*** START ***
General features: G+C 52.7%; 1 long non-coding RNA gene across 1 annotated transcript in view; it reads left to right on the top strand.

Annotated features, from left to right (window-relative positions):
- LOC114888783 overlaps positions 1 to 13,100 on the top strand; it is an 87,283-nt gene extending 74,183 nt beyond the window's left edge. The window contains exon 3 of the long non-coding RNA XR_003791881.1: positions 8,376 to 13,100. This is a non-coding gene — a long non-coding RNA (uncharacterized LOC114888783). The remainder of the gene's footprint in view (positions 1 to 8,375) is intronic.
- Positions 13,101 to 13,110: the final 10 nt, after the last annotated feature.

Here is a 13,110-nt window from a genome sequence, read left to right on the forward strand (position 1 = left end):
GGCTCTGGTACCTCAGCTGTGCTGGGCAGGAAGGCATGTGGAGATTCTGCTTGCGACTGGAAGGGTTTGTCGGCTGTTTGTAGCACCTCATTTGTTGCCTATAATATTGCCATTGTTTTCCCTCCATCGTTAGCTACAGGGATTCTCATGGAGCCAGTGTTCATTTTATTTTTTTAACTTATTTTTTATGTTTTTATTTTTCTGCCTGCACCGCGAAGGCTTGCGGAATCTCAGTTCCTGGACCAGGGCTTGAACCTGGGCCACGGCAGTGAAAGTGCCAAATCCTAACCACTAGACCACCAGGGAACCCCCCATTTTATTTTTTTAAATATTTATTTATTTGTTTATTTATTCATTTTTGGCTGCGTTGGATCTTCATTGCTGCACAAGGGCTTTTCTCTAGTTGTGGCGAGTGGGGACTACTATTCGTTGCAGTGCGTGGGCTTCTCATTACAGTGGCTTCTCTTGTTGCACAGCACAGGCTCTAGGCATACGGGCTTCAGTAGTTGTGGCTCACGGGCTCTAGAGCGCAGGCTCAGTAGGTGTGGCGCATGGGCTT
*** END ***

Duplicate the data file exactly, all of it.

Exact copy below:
General features: G+C 52.7%; 1 long non-coding RNA gene across 1 annotated transcript in view; it reads left to right on the top strand.

Annotated features, from left to right (window-relative positions):
- LOC114888783 overlaps positions 1 to 13,100 on the top strand; it is an 87,283-nt gene extending 74,183 nt beyond the window's left edge. The window contains exon 3 of the long non-coding RNA XR_003791881.1: positions 8,376 to 13,100. This is a non-coding gene — a long non-coding RNA (uncharacterized LOC114888783). The remainder of the gene's footprint in view (positions 1 to 8,375) is intronic.
- Positions 13,101 to 13,110: the final 10 nt, after the last annotated feature.

Here is a 13,110-nt window from a genome sequence, read left to right on the forward strand (position 1 = left end):
GGCTCTGGTACCTCAGCTGTGCTGGGCAGGAAGGCATGTGGAGATTCTGCTTGCGACTGGAAGGGTTTGTCGGCTGTTTGTAGCACCTCATTTGTTGCCTATAATATTGCCATTGTTTTCCCTCCATCGTTAGCTACAGGGATTCTCATGGAGCCAGTGTTCATTTTATTTTTTTAACTTATTTTTTATGTTTTTATTTTTCTGCCTGCACCGCGAAGGCTTGCGGAATCTCAGTTCCTGGACCAGGGCTTGAACCTGGGCCACGGCAGTGAAAGTGCCAAATCCTAACCACTAGACCACCAGGGAACCCCCCATTTTATTTTTTTAAATATTTATTTATTTGTTTATTTATTCATTTTTGGCTGCGTTGGATCTTCATTGCTGCACAAGGGCTTTTCTCTAGTTGTGGCGAGTGGGGACTACTATTCGTTGCAGTGCGTGGGCTTCTCATTACAGTGGCTTCTCTTGTTGCACAGCACAGGCTCTAGGCATACGGGCTTCAGTAGTTGTGGCTCACGGGCTCTAGAGCGCAGGCTCAGTAGGTGTGGCGCATGGGCTT